Go­ing all the way

More peo­ple climb the sum­mit of Ever­est in a sin­gle day than at­tempt the Bris­tol Chan­nel and the River Sev­ern in a nar­row­boat in a year. But once you’ve started telling folk that’s what you are go­ing to do, it be­comes very dif­fi­cult to back down


Twenty years ago while hol­i­day­ing with my fam­ily in Wilt­shire we stum­bled upon the Caen Hill flight on the Ken­net & Avon. I didn’t know much about them but learned that the 29 locks have a rise of 237ft in two miles or a 1 in 44 gra­di­ent.

The locks come in three groups. The lower seven, Fox­hang­ers Wharf Lock to Fox­hang­ers Bridge Lock, are spread over 1.2km. The next 16 locks form a steep flight in a straight line up the hill­side. Be­cause of the steep­ness of the ter­rain, the lock pounds are very short.

As a re­sult, 15 locks have un­usu­ally large side­ways-ex­tended pounds, to store the wa­ter needed to op­er­ate them. A fi­nal six locks take the canal into De­vizes.

For the whole of that Sun­day morn­ing, as we helped a boat crew lock up the flight, I was fas­ci­nated by the fact that a boat weigh­ing more than 15 tons could be trans­ported a great dis­tance up­hill by wa­ter alone. Archimedes him­self would have been amazed (be­fore, of course, the well pub­li­cised in­ci­dent with the bath tub).

Slow for­ward 15 years and af­ter one or two nar­row­boat hol­i­days I started draw­ing plans for the pos­si­ble in­te­rior lay­outs of a nar­row­boat. Ikea might be the kings of space util­i­sa­tion but I don’t think even they have cracked how to fit a full-size bath­room, full-size beds for four adults and a gal­ley kitchen plus a din­ing area in a cabin that mea­sures 33ft by 6ft 10in.

Of course it is pos­si­ble to have a much larger cabin, for ex­am­ple, in a wide­beam or a 70ft nar­row­boat, but such lux­u­ries come ad­di­tional features called ini­tial cost, in­creased li­cense fees and on-go­ing main­te­nance costs.

Dur­ing the next five years I seemed to spend a lot of time pour­ing over on­line ad­verts for nar­row­boats and barges. At one stage I reckon I had an en­cy­clo­pe­dic knowl­edge of all the barges on sale in Europe.

All this re­search paid off be­cause one day, com­pletely out of the blue, my wife Pippa said: ‘Why don’t you buy one?’ I was even more amazed than Archimedes.

Shortly af­ter­wards we were visit­ing rel­a­tives in Stafford­shire, just a short hop from a cou­ple of boat­builders. The near­est was Nick Thorpe. I’d read in Canal Boat that one of Nick’s boats Snail’s Pace had been voted the peo­ple’s choice of best boat at the Crick Boat Show. It was there­fore im­per­a­tive that I called in to see Nick on the way home.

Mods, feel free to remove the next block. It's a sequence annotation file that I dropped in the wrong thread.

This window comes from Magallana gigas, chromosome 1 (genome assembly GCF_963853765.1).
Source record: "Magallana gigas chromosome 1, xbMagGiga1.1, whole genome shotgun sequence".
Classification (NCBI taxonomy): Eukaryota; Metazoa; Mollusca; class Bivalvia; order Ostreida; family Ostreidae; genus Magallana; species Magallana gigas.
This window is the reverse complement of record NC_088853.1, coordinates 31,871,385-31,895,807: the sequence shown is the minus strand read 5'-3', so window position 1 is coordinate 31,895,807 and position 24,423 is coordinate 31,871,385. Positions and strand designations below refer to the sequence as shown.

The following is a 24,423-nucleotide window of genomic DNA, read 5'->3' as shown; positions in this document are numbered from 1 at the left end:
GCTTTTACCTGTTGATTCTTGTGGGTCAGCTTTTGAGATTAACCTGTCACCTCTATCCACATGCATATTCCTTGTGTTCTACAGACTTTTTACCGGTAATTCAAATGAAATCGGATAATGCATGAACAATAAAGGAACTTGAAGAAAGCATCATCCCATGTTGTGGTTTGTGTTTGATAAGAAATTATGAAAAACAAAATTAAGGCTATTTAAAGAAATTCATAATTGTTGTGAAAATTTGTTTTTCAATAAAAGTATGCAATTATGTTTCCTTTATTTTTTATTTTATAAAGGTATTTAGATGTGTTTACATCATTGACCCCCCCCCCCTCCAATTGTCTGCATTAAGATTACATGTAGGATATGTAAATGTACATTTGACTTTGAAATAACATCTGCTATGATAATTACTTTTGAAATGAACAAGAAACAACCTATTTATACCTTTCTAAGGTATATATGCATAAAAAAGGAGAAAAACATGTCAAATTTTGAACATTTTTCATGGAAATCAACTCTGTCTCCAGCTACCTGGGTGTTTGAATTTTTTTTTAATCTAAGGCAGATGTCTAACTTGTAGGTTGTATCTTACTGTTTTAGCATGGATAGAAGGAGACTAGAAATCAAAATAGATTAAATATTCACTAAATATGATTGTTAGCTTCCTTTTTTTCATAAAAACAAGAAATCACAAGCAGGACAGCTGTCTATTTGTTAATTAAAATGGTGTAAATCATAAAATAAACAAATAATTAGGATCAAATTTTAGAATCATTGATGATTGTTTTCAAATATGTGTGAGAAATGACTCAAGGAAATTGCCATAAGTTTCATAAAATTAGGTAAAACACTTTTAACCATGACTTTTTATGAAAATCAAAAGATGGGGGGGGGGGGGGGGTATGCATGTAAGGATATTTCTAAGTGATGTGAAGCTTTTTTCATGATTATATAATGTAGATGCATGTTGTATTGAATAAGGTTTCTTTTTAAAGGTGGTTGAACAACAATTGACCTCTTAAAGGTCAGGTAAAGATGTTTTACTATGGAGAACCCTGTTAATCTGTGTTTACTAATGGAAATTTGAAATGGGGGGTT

As I en­tered his work­shop Nick came over to greet me. Don’t be mis­led by re­ports that me­tal-bash­ing is dead in the Mid­lands. It ain’t so. Boat­build­ing work­shops are dirty, noisy, smelly, filthy places. It’s won­der­ful.

In­side his work­shop were the hulls of two nar­row­boats at dif­fer­ent stages of com­ple­tion. I was, and still am, in awe of

the way Nick and his small team can ca­jole and bend steel to cre­ate the gra­cious curves in a hull, given that the base­plate is 10mm thick, the hull sides 6mm thick and the cabin and roof 5mm and 4mm.

What’s even more re­mark­able is that the team works to a tol­er­ance of just 1/8th of an inch over a 70ft boat which they tack weld within a week. From then on the re­ally hard work starts of weld­ing all the joints and then an­gle-grind­ing the welds.

A few weeks later I drove back to Stafford­shire and handed Nick a set of draw­ings based on what I thought my ideal nar­row­boat should in­cor­po­rate.

Years of re­search had con­vinced me that I wanted a 45ft Trad sail­away with some ad­di­tions. These in­cluded bat­ten­ing, spray foam in­su­la­tion, dou­ble-glaz­ing, a 200-gal­lon stain­less steel wa­ter tank and an in­te­gral waste hold­ing tank for a pump-out toi­let.

I had set my heart on a colour for the boat – that of some mugs that I had pur­chased 20 years ear­lier from Wool­worths. Match­ing the colour was a prob­lem un­til I was ad­vised to pay a visit to a car paint sup­plier in Stoke-on-Trent. I pre­sented one of the mugs to the staff. It took just three quick at­tempts to achieve the per­fect colour match. When I asked how he man­aged it so quickly he replied that he’d spent 25 years colour match­ing in the pot­tery in­dus­try – talk about luck.

Given that I would be cruis­ing the Thames every time I left the Wey, I de­cided on a Bar­rus Shire 45hp en­gine with twin al­ter­na­tors one of which is rated at 250 amps.

I was plan­ning to do the fit-out my­self and as I def­i­nitely did not want to be re­spon­si­ble for the elec­tri­cal in­stal­la­tions, Nick rec­om­mended Marc, who is a qual­i­fied MIEE. He set about in­stalling the five 135Ah do­mes­tic bat­tery bank linked to a 3kW com­bined in­verter/charger.

Not nec­es­sar­ily a cheap op­tion but as it pro­vides 240 volts it meant I could buy a mains fridge for half the price of a 12 volt ver­sion. It also meant that I could in­stall a full-size washer/drier and an in­duc­tion hob, which plugs into a 13 amp socket.

While Nick and his team were busy con­struct­ing an­other boat, I was able to in­stall bulk­heads, which in ef­fect cre­ated a walk through bath­room and the rear and main cabin. It also meant that I could in­stall a full-size bath (with shower over) and a Jabasco pump-out toi­let.